Last updated: February 16. 2013 5:38PM - 536 Views

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It's not uncommon for yearly events, no matter how long they've been around or how popular they are in the community, to suddenly stop due to any number of reasons. But some events are special, and worth fighting to keep around. For its organizers, the annual Latin Pride Festival is one of those special events.

The festival, scheduled for Saturday, August 25, from11:30 a.m. to 8 p.m. at Courthouse Square in downtown Scranton, has become a much anticipated event for many since its inception, putting Latino countries' culture on display each year.

"It's very nice when you get to see and learn about other cultures and ethnicities," said Scranton resident Cesar Reyes. "It's a nice way to reach out to people and say, ‘This is where we come from, this is what we do.' I believe we should have more of that."

Reyes is one of several organizers who are helping put the event together. He said his main responsibilities include booking some of the DJs and musical acts and acting as emcee for the event.

He's helped with the festival in years past but found more responsibility thrust upon him this year, along with the event's other organizers, when they discovered that Pedro Gonzalez, the festival's previous organizer, was not planning on putting it on this year.

"The main goal is actually to save the festival, because there wasn't going to be a festival," said Reyes. "And, out of nowhere Blanca (Fernandez) had to start putting it together, start organizing it."

Reyes said Fernandez, a Scranton resident, took it upon herself to start planning the event.

The group discovered only six weeks ago the festival was not being planned, and had to get to work immediately to make sure that the annual event would continue in the Scranton area.

With the short window of time to put it together, the planning became even more time consuming than it normally would be. For organizers like Reyes, who is in the process of beginning his own business, 5 Star Promotions and Entertainment, spare time is scarce. But he found a way to help out, because he said he believes in the festival.

"It's something that's been going on for a few years. Everyone's expecting it, everyone knows it's going to happen, and it's very important to actually keep that going," said Reyes.

"It's very important for the people in the community. It's important also to the locals to show them something different, just like people see different things when we have the Italian Festival (and) the St. Patrick's Day Parade, it's very important."

Reyes added that in many ways the work he's done with the festival reflects what he's aiming to do with his new business.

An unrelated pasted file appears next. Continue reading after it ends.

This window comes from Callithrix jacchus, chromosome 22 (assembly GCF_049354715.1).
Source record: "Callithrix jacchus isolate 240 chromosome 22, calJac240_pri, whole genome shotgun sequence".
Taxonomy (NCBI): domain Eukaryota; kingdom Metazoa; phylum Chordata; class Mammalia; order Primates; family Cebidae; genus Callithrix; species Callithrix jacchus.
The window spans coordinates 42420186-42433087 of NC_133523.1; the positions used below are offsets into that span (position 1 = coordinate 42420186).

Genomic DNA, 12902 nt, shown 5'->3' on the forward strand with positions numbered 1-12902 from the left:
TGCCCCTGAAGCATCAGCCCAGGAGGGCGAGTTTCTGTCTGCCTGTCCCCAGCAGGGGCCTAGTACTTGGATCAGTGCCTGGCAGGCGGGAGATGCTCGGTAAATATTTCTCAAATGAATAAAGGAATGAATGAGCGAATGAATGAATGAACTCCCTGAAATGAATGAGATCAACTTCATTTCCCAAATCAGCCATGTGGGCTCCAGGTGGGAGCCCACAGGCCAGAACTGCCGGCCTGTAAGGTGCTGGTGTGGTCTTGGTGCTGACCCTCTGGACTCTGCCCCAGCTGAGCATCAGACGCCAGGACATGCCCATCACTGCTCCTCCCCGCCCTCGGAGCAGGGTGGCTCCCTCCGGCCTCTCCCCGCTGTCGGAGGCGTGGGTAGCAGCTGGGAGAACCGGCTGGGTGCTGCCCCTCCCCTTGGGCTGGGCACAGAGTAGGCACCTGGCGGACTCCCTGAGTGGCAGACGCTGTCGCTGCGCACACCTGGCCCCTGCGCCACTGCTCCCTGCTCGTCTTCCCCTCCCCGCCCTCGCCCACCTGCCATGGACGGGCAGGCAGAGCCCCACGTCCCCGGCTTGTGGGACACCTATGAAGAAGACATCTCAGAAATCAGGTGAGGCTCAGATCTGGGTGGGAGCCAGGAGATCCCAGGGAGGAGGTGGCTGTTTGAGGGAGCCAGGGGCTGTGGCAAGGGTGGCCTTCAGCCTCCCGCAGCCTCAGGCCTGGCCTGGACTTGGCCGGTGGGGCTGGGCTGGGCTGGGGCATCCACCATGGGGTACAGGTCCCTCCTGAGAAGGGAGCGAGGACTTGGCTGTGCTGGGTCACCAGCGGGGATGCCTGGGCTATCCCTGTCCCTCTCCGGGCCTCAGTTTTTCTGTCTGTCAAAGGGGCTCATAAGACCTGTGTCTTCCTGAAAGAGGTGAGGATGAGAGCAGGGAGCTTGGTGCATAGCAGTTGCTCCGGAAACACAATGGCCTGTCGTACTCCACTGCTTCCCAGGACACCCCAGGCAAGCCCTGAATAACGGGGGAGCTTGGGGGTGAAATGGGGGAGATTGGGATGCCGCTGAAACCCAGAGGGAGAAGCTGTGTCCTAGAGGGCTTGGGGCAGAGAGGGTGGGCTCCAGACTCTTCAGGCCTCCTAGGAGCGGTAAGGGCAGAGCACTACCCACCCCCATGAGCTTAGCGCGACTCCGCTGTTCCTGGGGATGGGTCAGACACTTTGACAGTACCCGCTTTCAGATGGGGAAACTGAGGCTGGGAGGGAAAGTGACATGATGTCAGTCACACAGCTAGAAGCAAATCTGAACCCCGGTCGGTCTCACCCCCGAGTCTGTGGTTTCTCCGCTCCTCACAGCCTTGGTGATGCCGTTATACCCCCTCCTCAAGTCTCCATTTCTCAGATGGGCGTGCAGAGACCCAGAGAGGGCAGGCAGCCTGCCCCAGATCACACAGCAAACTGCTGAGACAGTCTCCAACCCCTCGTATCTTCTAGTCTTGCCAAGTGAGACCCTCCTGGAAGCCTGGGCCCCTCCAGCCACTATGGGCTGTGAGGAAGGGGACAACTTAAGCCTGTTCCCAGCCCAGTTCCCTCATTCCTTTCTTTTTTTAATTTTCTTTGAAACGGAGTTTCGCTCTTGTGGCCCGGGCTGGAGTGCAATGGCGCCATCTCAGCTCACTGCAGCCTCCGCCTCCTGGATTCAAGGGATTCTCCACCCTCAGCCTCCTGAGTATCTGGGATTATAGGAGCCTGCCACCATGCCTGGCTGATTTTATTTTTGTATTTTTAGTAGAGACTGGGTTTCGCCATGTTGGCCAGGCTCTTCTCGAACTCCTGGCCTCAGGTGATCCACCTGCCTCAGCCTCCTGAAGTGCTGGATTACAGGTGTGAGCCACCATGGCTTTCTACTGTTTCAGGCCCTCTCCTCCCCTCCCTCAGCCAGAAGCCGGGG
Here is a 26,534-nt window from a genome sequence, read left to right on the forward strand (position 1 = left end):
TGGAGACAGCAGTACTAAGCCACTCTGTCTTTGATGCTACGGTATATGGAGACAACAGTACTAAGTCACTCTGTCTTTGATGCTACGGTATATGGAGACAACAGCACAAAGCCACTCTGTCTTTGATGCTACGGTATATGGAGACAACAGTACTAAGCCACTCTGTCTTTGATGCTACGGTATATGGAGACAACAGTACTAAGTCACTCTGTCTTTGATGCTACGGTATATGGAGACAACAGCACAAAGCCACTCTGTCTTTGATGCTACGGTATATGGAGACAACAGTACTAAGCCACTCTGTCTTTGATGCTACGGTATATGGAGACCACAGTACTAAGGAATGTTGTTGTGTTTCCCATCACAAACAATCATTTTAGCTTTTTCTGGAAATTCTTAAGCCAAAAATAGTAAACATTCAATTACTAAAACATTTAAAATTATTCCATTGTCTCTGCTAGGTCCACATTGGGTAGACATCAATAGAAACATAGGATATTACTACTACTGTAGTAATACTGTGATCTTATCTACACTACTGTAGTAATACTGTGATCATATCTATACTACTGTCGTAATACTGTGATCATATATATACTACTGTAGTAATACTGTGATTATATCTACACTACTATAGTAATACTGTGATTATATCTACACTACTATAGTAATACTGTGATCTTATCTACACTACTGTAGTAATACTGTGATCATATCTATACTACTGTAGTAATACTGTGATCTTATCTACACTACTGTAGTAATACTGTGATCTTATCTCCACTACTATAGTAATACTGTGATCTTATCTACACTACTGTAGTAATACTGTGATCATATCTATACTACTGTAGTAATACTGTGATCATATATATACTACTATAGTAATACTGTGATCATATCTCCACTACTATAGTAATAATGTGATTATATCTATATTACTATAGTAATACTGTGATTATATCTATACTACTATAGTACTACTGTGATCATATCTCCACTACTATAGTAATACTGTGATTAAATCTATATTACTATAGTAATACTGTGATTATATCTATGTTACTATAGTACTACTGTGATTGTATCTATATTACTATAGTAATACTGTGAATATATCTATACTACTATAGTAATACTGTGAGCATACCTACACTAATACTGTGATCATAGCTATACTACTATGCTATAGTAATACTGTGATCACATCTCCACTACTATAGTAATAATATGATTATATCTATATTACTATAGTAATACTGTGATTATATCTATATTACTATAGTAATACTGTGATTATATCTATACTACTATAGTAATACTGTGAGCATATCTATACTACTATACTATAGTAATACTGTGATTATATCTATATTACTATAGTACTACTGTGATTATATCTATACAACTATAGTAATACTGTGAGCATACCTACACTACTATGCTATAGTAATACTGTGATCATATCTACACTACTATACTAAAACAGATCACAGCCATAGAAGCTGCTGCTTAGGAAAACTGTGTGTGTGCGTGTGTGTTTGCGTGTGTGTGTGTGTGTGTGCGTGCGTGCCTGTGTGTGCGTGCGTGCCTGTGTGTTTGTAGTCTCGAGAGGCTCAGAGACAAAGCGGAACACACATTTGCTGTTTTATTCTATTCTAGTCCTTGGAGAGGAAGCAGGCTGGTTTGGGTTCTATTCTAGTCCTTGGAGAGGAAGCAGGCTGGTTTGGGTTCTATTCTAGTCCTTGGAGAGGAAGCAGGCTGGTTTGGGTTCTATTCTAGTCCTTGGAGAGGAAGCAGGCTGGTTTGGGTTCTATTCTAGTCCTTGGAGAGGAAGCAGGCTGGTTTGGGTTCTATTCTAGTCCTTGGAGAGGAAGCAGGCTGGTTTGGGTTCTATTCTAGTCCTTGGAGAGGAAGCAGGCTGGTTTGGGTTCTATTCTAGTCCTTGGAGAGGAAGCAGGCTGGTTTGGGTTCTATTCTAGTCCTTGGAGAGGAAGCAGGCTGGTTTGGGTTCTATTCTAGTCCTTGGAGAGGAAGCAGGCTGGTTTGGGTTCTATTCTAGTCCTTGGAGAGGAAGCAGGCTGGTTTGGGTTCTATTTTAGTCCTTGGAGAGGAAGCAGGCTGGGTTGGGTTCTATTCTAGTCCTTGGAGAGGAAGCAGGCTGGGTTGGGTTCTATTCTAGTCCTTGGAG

"Basically, we're going to be putting together a lot of shows as well as community activities along with this business," said Reyes.

There were some drawbacks in having to put the festival together in six weeks. The length of the event, for example, had to be cut from two days down to one, eliminating the parade that usually takes place on the second day.

But, despite the changes, those involved still feel the festival will showcase the same spirit in one day that it usually does in a weekend.

"It's a lot of music…food…people, it's fun," said Sarah Faria.

Faria became involved with the festival after running into Fernandez at the supermarket. Fernandez shared with Faria the story of how the group needed to move quickly to put the event together.

"I asked if she needed any help, and she was like, ‘Yes, I need all the help I can get,' and that's how I became an organizer," laughed Faria.

In addition to the help Faria is able to provide, her involvement also marks the first time in years that the Brazilian community will be represented at the event, a factor that also influenced Faria's decision to get involved.

"I thought it was very important…someone from my community had to do it…so all the Brazilians would see how important it is to bring the community together," said Faria.

Faria had attended the event in years past, and said she thought "it was very interesting how all the different Latino backgrounds got together, how they each come with their culture and how they showed it."

Faria and her fitness instructor, Allan Souza, along with their dance troop, will be displaying some traditional Brazilian dances, including Samba, Zumba and Pagode.

There will be traditional dances from an assortment of many more Latin countries as well as a performance from the local group Grupo Weepa, a demonstration from the Scranton Police Department's K-9 unit, games for the kids, Latin food and more.

Now that the festival is getting closer, some organizers have already started to think about next year. Reyes said he hasn't decided if he would be an organizer again, but hopes that the festival will continue.

"Someone should do it every year. It doesn't have to be the same people doing it, someone should do it. We're hoping that if someone else does it, they do it right, (and) they do it for the right reasons."

There's still time to get involved with the annual Latin Pride Festival this year, as the organizers are still looking for sponsors and volunteers to work the day of the event.

For more information on the festival, visit www.facebook.com/cesars.copacabana or call 906.1850.

Part of the proceeds raised from the festival will be donated to the K-9 unit.

If you go

What: Latin Pride Festival

When: Saturday, August 25, starting at 11:30 a.m.

Where: Courthouse Square in downtown Scranton

Info: www.facebook.com/cesars.copacabana or call 906.1850.

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